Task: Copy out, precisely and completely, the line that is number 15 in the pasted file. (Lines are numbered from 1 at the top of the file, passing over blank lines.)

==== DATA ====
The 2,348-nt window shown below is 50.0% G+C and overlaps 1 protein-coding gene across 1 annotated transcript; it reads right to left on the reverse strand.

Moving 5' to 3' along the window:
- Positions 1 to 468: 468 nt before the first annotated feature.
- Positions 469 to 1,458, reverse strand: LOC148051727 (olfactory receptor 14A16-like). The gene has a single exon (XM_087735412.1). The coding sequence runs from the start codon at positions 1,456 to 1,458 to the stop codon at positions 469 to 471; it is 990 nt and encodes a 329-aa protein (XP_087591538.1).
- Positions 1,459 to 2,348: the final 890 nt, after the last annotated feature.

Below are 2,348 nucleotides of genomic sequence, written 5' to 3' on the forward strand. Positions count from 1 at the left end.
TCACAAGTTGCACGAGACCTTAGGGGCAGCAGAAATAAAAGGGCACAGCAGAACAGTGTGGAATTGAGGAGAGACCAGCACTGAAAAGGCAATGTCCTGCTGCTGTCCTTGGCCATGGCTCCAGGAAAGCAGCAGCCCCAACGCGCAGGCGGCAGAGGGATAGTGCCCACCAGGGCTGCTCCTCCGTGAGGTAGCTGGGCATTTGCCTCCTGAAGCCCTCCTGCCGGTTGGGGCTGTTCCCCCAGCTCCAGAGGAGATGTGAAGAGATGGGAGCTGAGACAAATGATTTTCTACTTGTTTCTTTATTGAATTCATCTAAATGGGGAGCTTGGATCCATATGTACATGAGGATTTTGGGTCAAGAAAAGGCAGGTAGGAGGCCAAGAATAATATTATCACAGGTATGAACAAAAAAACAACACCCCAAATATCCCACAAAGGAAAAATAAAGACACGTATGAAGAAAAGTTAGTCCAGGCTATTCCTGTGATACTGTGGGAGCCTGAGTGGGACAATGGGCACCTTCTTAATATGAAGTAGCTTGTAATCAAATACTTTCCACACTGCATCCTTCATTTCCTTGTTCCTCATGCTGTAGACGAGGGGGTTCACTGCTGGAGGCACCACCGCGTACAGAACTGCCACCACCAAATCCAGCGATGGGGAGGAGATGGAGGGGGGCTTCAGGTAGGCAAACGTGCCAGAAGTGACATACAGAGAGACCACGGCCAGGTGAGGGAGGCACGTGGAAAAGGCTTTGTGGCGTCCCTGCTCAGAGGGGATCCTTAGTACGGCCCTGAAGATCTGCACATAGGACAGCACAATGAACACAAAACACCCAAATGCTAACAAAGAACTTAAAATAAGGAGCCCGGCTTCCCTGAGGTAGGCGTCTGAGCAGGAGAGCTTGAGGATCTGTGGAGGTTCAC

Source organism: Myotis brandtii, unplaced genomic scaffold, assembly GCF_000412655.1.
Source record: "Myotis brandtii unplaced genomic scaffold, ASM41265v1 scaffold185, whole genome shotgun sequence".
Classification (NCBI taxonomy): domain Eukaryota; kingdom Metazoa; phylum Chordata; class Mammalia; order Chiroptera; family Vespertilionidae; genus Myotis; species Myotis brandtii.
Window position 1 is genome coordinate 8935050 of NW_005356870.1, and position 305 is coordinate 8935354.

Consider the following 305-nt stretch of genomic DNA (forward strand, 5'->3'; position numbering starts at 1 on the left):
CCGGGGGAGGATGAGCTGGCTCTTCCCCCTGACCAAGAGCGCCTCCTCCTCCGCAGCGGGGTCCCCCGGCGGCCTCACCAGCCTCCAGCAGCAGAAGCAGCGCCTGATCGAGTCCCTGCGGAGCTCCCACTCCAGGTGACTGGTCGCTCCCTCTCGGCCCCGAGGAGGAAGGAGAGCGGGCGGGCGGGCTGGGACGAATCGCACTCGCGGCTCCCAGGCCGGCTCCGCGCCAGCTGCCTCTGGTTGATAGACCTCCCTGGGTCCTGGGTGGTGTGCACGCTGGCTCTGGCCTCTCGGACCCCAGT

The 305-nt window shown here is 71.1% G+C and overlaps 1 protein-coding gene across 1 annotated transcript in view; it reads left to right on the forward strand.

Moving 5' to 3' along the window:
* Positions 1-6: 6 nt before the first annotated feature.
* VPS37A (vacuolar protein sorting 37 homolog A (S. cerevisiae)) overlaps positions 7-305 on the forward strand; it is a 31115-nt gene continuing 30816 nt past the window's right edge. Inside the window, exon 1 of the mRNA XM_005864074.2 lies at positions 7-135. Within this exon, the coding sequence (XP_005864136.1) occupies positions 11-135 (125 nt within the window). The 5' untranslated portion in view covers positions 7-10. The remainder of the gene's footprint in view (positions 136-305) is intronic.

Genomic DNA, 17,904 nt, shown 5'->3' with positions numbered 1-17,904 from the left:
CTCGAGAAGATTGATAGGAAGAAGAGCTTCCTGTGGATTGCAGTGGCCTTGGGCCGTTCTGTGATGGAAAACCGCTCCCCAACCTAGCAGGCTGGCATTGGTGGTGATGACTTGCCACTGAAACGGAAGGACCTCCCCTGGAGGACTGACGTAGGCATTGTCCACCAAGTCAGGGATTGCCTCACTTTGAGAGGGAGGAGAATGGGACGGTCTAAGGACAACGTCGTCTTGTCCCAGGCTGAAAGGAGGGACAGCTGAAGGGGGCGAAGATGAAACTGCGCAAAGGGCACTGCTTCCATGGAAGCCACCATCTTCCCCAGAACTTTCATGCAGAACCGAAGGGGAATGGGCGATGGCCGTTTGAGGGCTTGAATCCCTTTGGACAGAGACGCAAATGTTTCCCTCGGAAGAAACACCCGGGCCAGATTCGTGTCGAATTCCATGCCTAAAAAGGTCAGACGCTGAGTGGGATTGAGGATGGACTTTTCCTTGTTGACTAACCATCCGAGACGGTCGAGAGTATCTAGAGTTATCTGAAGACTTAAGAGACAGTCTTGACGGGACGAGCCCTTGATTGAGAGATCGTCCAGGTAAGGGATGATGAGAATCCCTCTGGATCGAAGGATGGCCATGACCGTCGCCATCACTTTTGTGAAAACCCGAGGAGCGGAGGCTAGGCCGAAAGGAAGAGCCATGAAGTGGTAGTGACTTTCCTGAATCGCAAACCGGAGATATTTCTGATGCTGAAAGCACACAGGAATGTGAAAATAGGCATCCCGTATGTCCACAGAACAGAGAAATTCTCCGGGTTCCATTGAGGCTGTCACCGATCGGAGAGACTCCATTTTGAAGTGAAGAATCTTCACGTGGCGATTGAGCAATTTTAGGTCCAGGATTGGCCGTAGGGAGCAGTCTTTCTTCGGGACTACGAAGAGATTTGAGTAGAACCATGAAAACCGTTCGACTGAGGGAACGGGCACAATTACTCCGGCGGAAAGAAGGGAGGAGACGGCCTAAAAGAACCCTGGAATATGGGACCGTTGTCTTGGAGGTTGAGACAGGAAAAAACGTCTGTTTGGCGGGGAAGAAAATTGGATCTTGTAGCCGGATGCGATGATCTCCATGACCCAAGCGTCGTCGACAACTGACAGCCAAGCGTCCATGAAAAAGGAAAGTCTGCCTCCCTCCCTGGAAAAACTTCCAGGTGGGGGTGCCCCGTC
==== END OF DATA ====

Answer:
Moving 5' to 3' along the window: